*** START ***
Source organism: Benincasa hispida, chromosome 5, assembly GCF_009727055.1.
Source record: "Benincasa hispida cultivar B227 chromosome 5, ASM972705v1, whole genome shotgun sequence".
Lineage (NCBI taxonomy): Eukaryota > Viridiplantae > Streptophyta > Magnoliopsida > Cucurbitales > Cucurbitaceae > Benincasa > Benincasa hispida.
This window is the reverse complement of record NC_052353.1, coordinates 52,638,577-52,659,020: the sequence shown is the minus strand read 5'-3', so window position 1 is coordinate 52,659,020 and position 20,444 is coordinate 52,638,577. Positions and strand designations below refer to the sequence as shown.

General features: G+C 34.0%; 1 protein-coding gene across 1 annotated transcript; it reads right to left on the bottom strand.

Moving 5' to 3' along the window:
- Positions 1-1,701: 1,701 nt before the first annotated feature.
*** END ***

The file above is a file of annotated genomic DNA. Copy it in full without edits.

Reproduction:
Source organism: Benincasa hispida, chromosome 5, assembly GCF_009727055.1.
Source record: "Benincasa hispida cultivar B227 chromosome 5, ASM972705v1, whole genome shotgun sequence".
Lineage (NCBI taxonomy): Eukaryota > Viridiplantae > Streptophyta > Magnoliopsida > Cucurbitales > Cucurbitaceae > Benincasa > Benincasa hispida.
This window is the reverse complement of record NC_052353.1, coordinates 52,638,577-52,659,020: the sequence shown is the minus strand read 5'-3', so window position 1 is coordinate 52,659,020 and position 20,444 is coordinate 52,638,577. Positions and strand designations below refer to the sequence as shown.

General features: G+C 34.0%; 1 protein-coding gene across 1 annotated transcript; it reads right to left on the bottom strand.

Moving 5' to 3' along the window:
- Positions 1-1,701: 1,701 nt before the first annotated feature.